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My February 17 Shabbat Message

Dear Friends, 
In this week’s Shabbat Message I offer an invitation and share some Torah.

An Invitation- As I wrote a number of weeks ago, Reform Judaism’s commitment to social justice gave rise to the Religious Action Center in Washington DC. Drawing on the moral teachings and commitments of Judaism, the RAC educates, advocates and lobbies on a variety of issues. This past weekend eleven of our TSTI teens spent a long weekend at the RAC along with Rabbi Klein and Erica Shulman. While there they studied, debated, shared and, on the last day, went to Capital Hill to lobby our members of Congress. At this evening’s service (which is at 6pm because it is a holiday weekend) three of the participants- Amy Nadel, Ian Lowenthal and Sarah Wish- will be speaking about their experience and sharing some of what they learned. Please join us to welcome Shabbat and …

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My March Bulletin Article…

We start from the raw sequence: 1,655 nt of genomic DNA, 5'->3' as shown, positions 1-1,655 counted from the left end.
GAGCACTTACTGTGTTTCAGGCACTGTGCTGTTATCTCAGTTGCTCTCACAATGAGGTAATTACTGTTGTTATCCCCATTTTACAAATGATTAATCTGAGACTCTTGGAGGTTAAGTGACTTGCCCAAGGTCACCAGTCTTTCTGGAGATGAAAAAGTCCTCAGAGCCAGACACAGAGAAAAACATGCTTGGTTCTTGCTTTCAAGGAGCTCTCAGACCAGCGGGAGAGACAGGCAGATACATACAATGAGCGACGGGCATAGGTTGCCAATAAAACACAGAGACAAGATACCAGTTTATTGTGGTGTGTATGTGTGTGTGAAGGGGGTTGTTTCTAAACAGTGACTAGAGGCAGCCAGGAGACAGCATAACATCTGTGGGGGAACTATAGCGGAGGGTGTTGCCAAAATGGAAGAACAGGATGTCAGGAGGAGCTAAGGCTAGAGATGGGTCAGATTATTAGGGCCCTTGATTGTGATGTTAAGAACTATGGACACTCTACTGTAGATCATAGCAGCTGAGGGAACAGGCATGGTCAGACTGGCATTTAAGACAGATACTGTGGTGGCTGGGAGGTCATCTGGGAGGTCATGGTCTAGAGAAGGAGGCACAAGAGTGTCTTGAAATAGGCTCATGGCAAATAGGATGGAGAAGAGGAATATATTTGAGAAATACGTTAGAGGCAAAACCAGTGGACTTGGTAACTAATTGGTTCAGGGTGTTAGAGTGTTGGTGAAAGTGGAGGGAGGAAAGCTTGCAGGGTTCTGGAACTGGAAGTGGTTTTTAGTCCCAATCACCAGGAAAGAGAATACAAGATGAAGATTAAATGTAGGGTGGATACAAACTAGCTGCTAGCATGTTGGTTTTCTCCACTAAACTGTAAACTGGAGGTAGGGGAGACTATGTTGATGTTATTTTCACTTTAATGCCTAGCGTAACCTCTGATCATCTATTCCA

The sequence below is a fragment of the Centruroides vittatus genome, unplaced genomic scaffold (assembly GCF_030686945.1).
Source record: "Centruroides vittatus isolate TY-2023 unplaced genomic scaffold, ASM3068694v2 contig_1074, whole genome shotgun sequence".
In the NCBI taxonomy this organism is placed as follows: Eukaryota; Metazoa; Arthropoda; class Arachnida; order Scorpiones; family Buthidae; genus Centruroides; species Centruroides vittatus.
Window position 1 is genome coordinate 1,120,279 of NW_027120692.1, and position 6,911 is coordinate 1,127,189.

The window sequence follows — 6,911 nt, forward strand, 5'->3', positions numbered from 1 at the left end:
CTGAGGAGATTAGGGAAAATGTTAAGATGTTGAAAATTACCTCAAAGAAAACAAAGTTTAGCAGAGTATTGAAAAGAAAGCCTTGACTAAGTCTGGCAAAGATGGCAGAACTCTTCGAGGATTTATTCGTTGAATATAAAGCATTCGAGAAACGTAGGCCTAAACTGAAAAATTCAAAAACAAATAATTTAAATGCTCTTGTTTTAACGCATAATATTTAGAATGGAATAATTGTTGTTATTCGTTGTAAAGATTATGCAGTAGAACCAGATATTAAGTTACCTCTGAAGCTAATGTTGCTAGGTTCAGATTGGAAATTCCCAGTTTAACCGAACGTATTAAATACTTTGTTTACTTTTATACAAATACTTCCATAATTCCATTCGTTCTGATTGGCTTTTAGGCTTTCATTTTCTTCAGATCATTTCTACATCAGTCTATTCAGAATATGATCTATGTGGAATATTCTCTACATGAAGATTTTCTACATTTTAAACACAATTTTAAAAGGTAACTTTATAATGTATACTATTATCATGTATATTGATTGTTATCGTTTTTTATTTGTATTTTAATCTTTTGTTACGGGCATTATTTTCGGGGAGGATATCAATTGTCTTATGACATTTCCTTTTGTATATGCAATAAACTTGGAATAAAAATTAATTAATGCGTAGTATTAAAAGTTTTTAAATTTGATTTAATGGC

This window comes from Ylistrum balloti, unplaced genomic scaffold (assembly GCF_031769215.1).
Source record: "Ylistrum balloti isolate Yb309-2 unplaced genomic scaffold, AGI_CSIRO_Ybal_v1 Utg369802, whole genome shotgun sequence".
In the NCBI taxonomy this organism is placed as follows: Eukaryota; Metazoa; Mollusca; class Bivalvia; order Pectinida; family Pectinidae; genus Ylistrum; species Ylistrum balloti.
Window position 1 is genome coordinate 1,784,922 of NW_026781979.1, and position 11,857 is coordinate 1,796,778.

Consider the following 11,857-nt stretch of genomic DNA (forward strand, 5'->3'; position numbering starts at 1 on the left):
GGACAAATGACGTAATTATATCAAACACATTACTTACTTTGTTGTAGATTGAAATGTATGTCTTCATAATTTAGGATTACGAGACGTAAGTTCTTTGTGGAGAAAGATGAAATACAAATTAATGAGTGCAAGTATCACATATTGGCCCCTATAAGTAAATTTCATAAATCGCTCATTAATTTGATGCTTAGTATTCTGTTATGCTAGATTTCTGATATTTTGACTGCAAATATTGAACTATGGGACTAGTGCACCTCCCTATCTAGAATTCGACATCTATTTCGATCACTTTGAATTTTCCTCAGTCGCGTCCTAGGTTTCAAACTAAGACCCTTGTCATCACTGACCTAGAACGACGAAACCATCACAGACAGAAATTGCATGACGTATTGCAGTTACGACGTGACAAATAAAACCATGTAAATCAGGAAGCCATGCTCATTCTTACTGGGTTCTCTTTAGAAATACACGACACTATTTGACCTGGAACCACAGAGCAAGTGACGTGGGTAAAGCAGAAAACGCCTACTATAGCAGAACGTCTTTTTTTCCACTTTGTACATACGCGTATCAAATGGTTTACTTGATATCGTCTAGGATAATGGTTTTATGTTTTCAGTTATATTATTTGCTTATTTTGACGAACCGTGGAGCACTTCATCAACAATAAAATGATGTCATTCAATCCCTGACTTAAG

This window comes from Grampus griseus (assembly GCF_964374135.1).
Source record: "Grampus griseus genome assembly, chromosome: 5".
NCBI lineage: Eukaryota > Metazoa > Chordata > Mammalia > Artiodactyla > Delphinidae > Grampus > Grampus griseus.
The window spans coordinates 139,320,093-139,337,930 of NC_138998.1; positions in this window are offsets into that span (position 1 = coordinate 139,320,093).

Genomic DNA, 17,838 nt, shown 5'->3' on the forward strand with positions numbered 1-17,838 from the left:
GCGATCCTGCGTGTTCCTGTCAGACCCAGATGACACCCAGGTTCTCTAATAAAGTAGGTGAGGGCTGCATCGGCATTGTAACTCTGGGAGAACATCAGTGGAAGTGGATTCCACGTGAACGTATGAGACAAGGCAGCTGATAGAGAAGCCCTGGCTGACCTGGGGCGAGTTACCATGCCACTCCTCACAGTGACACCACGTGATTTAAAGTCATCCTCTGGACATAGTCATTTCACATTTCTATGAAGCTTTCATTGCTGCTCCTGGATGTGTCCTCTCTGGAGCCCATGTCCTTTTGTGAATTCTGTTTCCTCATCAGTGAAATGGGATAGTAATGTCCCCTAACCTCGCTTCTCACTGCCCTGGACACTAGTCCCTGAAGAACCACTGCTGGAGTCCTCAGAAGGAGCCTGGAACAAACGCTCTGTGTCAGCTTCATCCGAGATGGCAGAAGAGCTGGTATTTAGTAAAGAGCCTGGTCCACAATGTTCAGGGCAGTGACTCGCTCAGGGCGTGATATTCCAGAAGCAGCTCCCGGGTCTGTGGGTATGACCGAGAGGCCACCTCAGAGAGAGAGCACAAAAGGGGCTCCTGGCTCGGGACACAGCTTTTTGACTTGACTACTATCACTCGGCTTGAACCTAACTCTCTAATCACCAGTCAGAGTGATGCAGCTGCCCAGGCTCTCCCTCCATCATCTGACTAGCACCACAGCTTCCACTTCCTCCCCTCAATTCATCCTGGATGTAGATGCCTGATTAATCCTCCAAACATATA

“Any dispute which is for the sake of Heaven will ultimately endure, and one which is not for the sake of Heaven will not ultimately endure. What is a dispute for the sake of Heaven?” Pirke Avot Chapter 5, Mishna 20 

In one of his many books, psychologist M. Scott Peck comments that there are only two reasons for marriage, one being the emotional friction between partners. It is, he wrote, through the process of two individuals navigating a life together, negotiating their differences, learning to listen to one another when they disagree and finding a need to compromise, that each partner in a marriage pushes the other partner to grow.

Two thousand years ago the rabbis of the Talmud already understood this lesson. That is why discussions and debates in the Talmud are recorded in detail. That is why we find pairings of opposing teachers such as Shammai and …